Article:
We know that life originated on Earth about 3.7 billion years ago . But we still don’t understand exactly how. Is life something rare or frequent?
Australian astrophysicist Brandon Carter once argued that there are restrictions on inferring that abiogenesis took place elsewhere in the universe, not just on Earth. In essence, Carter was arguing that life cannot be said to exist on other planets solely based on the knowledge that abiogenesis occurred on Earth.
How likely is it that life exists on other planets?
Scientists have often wondered if the existence of life on Earth might tell us something about abiogenesis, or the origin of life from inorganic substances, on other planets. Thus, according to Carter, since we already live on a planet where abiogenesis has occurred, we cannot predict the probability of the existence of life on other planets from our observation, since our very existence limits our observation.
Now, a new study published in the International Journal of Astrobiology reviews Carter’s reasoning, stating that if life could happen on Earth, it could also take place elsewhere in the cosmos. Basically, the document is an argument against the opinion of the astrophysicist Carter.
If Carter was saying that we don’t have a known set of Earth-like planets to compare it with, being meticulously conservative, as is often the case in science, the new paper argues that Carter is using faulty logic, pointing out what what philosophers call the problem of old evidence in Bayesian confirmation theory, which refers to what happens when a theory or hypothesis is updated, following the appearance of new evidence: a means of updating theories in the light of new evidence. the new information.
Scientist Daniel Whitmire, now a professor of mathematics at the University of Arkansas, who signs the paper, basically says that Carter does not take into account the long cosmic time scales at stake in the universe, for example, the time it takes for life to emerge on a planet.
“The observation of life on Earth is not neutral, but it does show that abiogenesis on Earth-like planets is relatively easy. I…give an independent timescale argument that quantifies prior probabilities, leading to the inference that the timescale for abiogenesis is less than the timescale of planetary habitability, and thus the The occurrence of abiogenesis on Earth-like planets is not rare ,” says Whitmire.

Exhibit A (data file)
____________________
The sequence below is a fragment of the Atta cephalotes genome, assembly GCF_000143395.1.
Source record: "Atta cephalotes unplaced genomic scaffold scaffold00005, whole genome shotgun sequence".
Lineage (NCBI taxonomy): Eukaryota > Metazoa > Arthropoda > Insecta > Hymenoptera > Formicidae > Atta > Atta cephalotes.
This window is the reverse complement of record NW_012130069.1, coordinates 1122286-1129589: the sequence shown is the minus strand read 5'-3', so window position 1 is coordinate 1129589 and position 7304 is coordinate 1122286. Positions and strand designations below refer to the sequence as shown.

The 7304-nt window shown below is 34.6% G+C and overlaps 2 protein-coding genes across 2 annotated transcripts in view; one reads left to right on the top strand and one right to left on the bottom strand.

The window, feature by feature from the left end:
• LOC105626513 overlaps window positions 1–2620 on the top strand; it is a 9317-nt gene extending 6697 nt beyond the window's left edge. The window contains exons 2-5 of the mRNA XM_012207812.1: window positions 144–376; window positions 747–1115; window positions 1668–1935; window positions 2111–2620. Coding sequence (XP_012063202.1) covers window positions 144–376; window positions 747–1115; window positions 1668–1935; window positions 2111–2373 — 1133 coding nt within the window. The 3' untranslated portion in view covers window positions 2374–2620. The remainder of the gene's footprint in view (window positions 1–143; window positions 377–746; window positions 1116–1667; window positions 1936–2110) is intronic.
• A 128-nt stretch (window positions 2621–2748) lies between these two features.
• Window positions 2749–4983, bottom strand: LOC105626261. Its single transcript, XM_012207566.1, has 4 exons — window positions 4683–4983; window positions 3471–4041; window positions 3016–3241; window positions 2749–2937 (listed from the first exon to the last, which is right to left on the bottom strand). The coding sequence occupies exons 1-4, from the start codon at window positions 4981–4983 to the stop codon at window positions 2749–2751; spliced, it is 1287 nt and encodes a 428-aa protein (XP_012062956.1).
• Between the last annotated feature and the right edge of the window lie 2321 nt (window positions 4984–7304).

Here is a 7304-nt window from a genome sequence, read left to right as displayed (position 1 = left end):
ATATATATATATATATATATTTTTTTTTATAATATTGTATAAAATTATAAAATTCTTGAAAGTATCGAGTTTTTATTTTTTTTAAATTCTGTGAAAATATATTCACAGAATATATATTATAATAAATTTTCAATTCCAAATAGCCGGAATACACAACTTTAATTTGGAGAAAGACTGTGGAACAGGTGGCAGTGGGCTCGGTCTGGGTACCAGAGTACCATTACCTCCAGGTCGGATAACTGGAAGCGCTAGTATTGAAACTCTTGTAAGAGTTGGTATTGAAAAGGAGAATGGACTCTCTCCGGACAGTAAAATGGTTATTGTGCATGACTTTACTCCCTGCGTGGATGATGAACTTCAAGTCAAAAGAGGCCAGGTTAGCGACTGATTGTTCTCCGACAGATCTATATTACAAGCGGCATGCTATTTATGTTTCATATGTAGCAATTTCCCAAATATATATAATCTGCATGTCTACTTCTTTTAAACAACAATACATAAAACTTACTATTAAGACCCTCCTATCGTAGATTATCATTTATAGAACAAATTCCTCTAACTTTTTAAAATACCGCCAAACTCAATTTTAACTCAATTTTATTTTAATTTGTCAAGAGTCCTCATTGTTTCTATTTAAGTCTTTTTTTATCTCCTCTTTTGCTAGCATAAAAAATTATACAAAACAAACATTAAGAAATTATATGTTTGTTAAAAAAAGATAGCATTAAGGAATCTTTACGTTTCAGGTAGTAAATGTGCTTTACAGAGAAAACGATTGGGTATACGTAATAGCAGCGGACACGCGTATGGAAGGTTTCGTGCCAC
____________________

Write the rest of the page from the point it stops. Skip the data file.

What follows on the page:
The appearance of life on planets similar to Earth is much more likely than we thought
Whitmire used what he calls the conception analogy to show that abiogenesis is quite possible on Earth-like planets. “One could argue, like Carter, that I exist regardless of whether my conception was hard or easy, so nothing about whether my conception was hard or easy can be inferred from my existence alone .”
“However, my existence is ancient evidence and should be treated as such. When this is done, the conclusion is that it is much more likely that my conception was easy. In the case of abiogenesis interest, it is the same. The existence of life on Earth is ancient evidence and, as in the conception analogy, the likelihood that abiogenesis is easy is much more likely,” Whitmire continues.
This analysis by Whitmire suggests that an update to Carter’s widely accepted theory may need to be made as new data become available, suggesting that “observation of life on Earth is not neutral, but rather evidence that abiogenesis on planets similar to Earth is relatively easy.
The expert is convinced that we are not alone and we have the ability to find life on other planets.
Referencia: Whitmire, D. (2022). Abiogenesis: The Carter argument reconsidered. International Journal of Astrobiology, 1-6. doi:10.1017/S1473550422000350